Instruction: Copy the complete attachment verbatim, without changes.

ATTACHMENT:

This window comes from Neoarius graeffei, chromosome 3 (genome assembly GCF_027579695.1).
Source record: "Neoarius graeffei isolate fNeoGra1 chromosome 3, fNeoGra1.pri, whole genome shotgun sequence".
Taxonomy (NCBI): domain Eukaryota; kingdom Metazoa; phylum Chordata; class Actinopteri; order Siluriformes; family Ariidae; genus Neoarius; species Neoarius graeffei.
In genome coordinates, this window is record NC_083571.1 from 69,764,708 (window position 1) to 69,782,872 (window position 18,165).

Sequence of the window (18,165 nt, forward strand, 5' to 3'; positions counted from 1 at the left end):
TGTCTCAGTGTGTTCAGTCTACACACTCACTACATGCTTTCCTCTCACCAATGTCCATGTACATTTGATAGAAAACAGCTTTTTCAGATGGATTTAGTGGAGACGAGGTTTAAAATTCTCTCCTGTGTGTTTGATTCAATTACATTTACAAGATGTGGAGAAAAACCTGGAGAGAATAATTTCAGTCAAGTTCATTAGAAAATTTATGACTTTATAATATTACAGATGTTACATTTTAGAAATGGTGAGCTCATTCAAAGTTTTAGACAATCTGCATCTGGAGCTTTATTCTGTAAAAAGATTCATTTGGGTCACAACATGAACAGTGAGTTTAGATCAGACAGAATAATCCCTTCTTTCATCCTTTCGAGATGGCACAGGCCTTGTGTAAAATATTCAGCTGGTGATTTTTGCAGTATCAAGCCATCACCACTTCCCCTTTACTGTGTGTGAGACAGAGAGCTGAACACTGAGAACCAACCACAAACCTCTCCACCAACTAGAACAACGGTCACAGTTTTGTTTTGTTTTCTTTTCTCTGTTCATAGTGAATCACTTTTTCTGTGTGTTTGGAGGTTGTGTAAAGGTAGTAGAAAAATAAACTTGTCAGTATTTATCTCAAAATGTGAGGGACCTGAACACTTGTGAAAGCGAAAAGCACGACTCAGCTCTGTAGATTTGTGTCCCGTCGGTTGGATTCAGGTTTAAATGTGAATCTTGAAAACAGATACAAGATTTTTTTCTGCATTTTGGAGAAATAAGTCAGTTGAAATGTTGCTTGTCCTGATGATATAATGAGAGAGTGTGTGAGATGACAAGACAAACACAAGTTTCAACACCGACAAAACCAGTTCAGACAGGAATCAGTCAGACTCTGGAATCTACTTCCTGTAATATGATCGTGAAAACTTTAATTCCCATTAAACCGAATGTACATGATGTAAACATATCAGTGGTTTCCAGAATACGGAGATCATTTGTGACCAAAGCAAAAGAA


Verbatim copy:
This window comes from Neoarius graeffei, chromosome 3 (genome assembly GCF_027579695.1).
Source record: "Neoarius graeffei isolate fNeoGra1 chromosome 3, fNeoGra1.pri, whole genome shotgun sequence".
Taxonomy (NCBI): domain Eukaryota; kingdom Metazoa; phylum Chordata; class Actinopteri; order Siluriformes; family Ariidae; genus Neoarius; species Neoarius graeffei.
In genome coordinates, this window is record NC_083571.1 from 69,764,708 (window position 1) to 69,782,872 (window position 18,165).

Sequence of the window (18,165 nt, forward strand, 5' to 3'; positions counted from 1 at the left end):
TGTCTCAGTGTGTTCAGTCTACACACTCACTACATGCTTTCCTCTCACCAATGTCCATGTACATTTGATAGAAAACAGCTTTTTCAGATGGATTTAGTGGAGACGAGGTTTAAAATTCTCTCCTGTGTGTTTGATTCAATTACATTTACAAGATGTGGAGAAAAACCTGGAGAGAATAATTTCAGTCAAGTTCATTAGAAAATTTATGACTTTATAATATTACAGATGTTACATTTTAGAAATGGTGAGCTCATTCAAAGTTTTAGACAATCTGCATCTGGAGCTTTATTCTGTAAAAAGATTCATTTGGGTCACAACATGAACAGTGAGTTTAGATCAGACAGAATAATCCCTTCTTTCATCCTTTCGAGATGGCACAGGCCTTGTGTAAAATATTCAGCTGGTGATTTTTGCAGTATCAAGCCATCACCACTTCCCCTTTACTGTGTGTGAGACAGAGAGCTGAACACTGAGAACCAACCACAAACCTCTCCACCAACTAGAACAACGGTCACAGTTTTGTTTTGTTTTCTTTTCTCTGTTCATAGTGAATCACTTTTTCTGTGTGTTTGGAGGTTGTGTAAAGGTAGTAGAAAAATAAACTTGTCAGTATTTATCTCAAAATGTGAGGGACCTGAACACTTGTGAAAGCGAAAAGCACGACTCAGCTCTGTAGATTTGTGTCCCGTCGGTTGGATTCAGGTTTAAATGTGAATCTTGAAAACAGATACAAGATTTTTTTCTGCATTTTGGAGAAATAAGTCAGTTGAAATGTTGCTTGTCCTGATGATATAATGAGAGAGTGTGTGAGATGACAAGACAAACACAAGTTTCAACACCGACAAAACCAGTTCAGACAGGAATCAGTCAGACTCTGGAATCTACTTCCTGTAATATGATCGTGAAAACTTTAATTCCCATTAAACCGAATGTACATGATGTAAACATATCAGTGGTTTCCAGAATACGGAGATCATTTGTGACCAAAGCAAAAGAA